Organizational context

Organizational context provides us with a big picture. Every organization has its set of principles, implicit or explicit, and the task of the solutions architect is to build systems aligned with these principles. The following table lists some major principles that are typically developed by the organization enterprise architecture team:



Consider process improvement before applying technology solutions

Although it may sound important, this principle is often not considered. Sometimes, architects (or businesses) rush into building a solution without looking into a possibility to completely avoid it. We put it as the first consideration, just as a warning sign.

The solution should satisfy business continuity needs

Some businesses are more critical than others. A bank, for example, should function even if a flood hits its data center. Disaster recovery is a major part of any solution.

Use vendor-supported versions of products

All Microsoft products (or those of any vendor) have to be supported. Microsoft typically provides at least 10 years of support for its products (including 5 years of mainstream support or 2 years after the successor product is released, whichever is longer).

Automate processes that can be easily automated

Take advantage of information systems; however, think of eliminating unnecessary tasks instead of automating them.

Design for scalability to meet business growth

This is one of the essential points of alignment between business and IT. However, look into possibilities of building flexible solutions instead of large but rigid ones.

Implement adaptable infrastructure

Infrastructure must be adaptable to change; minor business changes should not result in complete platform replacement but should rather result in changing some components of the system.

Design and reuse common enterprise solutions

In the modern enterprise, especially in service-oriented architecture (SOA) environments, enterprise solutions should produce reusable components.

Consider configuration before customization

Changing the configuration takes less technical skills as compared to customizing the solution. It also produces the result much quicker.

Do not modify packaged solutions

Packaged solutions maintained by a vendor should not be modified. Times of hacking into third-party packages are gone.

Adopt industry and open standards

From the initial assessment and inception phase of the project, you should consider industry and open standards. This will save you from re-inventing the wheel and will bring huge advantages in the long run.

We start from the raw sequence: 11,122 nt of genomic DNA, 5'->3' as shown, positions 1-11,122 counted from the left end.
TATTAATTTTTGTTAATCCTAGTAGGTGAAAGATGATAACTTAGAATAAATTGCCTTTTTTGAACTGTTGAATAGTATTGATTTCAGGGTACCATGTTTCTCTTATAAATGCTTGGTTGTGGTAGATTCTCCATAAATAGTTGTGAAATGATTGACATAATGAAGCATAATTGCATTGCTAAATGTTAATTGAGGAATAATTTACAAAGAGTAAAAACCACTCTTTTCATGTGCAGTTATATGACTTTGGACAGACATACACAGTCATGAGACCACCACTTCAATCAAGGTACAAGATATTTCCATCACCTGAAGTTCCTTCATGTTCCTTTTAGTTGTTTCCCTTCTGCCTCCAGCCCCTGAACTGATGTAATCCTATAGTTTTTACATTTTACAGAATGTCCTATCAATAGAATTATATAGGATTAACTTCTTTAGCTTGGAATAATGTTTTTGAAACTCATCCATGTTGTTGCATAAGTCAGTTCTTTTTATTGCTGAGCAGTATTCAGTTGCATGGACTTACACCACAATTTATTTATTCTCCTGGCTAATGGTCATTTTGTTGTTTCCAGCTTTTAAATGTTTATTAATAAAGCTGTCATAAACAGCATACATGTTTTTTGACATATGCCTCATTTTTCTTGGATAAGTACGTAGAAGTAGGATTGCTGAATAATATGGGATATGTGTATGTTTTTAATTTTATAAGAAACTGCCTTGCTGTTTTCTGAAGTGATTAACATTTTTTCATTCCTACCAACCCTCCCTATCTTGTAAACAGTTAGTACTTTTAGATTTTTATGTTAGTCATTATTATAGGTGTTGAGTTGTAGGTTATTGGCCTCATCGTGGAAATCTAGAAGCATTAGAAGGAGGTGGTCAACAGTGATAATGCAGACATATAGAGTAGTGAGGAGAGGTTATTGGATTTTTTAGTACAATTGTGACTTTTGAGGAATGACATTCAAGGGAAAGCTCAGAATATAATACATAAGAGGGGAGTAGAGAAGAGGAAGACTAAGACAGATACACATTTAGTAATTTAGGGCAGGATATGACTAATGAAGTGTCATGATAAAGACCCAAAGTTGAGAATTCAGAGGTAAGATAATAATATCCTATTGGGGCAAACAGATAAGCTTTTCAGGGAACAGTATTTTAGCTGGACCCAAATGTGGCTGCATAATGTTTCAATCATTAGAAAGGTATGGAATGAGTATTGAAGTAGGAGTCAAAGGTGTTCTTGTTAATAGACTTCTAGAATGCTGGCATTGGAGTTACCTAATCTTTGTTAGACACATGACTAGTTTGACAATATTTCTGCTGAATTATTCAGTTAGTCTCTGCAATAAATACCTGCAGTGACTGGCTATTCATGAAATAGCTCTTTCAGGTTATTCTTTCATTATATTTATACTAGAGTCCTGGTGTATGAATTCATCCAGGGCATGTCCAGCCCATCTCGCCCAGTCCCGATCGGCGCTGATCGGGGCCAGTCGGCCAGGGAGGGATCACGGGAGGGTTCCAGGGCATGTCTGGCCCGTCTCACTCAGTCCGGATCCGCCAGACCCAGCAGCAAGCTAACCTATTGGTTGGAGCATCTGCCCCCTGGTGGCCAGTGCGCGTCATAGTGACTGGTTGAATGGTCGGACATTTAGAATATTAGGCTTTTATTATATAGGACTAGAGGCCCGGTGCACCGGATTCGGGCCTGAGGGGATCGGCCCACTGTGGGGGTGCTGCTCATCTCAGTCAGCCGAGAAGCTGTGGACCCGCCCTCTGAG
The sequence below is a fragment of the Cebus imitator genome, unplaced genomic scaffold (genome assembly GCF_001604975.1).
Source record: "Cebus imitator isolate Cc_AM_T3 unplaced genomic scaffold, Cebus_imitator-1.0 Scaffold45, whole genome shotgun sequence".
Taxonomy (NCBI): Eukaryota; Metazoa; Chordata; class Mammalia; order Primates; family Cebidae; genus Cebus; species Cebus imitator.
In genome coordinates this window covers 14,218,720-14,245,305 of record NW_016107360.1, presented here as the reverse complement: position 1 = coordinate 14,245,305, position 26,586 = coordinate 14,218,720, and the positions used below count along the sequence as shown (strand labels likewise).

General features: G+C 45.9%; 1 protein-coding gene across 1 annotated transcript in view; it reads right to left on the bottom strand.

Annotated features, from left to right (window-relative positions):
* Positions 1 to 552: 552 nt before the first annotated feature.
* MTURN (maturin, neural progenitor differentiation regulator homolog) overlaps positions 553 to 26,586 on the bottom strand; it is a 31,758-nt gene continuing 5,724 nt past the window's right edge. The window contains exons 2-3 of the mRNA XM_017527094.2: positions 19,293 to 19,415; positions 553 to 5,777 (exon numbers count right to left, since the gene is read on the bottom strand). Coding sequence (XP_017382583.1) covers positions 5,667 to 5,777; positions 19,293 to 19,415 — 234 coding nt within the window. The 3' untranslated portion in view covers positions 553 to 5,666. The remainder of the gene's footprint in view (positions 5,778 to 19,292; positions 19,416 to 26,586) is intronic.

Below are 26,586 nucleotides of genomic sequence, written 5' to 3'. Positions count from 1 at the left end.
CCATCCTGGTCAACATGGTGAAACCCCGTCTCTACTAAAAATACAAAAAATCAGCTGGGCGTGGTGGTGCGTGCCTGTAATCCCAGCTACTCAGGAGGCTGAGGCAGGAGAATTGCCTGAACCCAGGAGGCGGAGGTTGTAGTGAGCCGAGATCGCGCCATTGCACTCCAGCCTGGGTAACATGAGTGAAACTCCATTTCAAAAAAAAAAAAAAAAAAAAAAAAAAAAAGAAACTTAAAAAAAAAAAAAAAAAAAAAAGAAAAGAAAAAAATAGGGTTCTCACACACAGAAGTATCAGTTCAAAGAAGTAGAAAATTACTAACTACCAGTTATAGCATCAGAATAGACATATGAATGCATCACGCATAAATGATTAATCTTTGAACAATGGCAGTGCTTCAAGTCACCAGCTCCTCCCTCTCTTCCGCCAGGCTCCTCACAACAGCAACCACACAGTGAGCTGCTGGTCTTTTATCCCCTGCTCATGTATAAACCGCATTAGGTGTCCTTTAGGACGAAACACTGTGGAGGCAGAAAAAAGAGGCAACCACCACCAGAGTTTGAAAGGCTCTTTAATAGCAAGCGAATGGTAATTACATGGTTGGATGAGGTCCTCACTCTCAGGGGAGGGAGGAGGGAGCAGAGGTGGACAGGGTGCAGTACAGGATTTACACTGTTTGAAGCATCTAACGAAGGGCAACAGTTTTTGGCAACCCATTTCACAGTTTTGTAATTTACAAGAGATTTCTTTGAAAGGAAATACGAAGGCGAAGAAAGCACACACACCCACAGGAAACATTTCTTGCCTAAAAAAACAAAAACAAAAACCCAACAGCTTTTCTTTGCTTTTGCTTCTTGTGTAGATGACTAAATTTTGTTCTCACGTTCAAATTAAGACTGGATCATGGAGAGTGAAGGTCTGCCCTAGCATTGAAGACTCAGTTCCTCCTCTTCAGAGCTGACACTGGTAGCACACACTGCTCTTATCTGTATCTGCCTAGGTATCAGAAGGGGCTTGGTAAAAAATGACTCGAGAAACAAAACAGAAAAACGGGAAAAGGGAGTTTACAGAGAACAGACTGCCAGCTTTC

Adopt a proven technology for critical needs

Many enterprises approach technologies from a conservative standpoint. Some, for example, suggest that you should never use the first couple of versions of any product. Whether you want to go with extremes depends on the organization's risk tolerance.

Consider componentized architectures

Multi-tier architecture enables separating concerns in different tiers, allowing faster development and better maintenance. A service-oriented architecture paradigm emphasizes loose coupling.

Build loosely-coupled applications

Tightly-coupled applications might seem easier to develop, but—even when it is true—architects should consider all phases of the solution cycle, including maintenance and support.

Employ service-oriented architecture

Service-oriented architecture is not just a technological paradigm; it requires support from the business. Technologically, SOA services mirror real-world business activities that comprise business processes of the organization. Employing SOA is never simply a technological decision; it affects the entire business.

Design for integration and availability

Every solution might require integration with other solutions. Every solution should provide availability according to the organization's SLAs.

Adhere to enterprise security principles and guidelines

Security, being one of the most important nonfunctional requirements, has to be consistent across the enterprise.

Control technical diversity

Supporting alternative technologies requires significant costs, and eliminating similar components also increases maintainability. However, limiting diversity also sacrifices some desirable characteristics, which may not be ideal for everybody.

Ease of use

Just following the Occam's razor principle, simplify. Remember, at the end of the day, all systems are developed for end users; some of them might have very little computer knowledge.

Architecture should comply with main data principles (data is an asset, data is shared, and data is easily accessible)

These three main data principles emphasize the value of data in the enterprise decision-making process.

Architecture should suggest and maintain common vocabulary and data definitions

In a complex system with participants from business to technical people, it is critical for experts with different areas of expertise to have a common language.

Solution design aspects

In this section, we look at the characteristics relevant to the overarching design of a solution. The list is certainly not exhaustive, but it provides a good basis for building a second dimension of the framework.

Areas of consideration



  • Does the system have an ability to collect performance counters and health information for monitoring? (See more about this consideration in the Solution operations aspects section).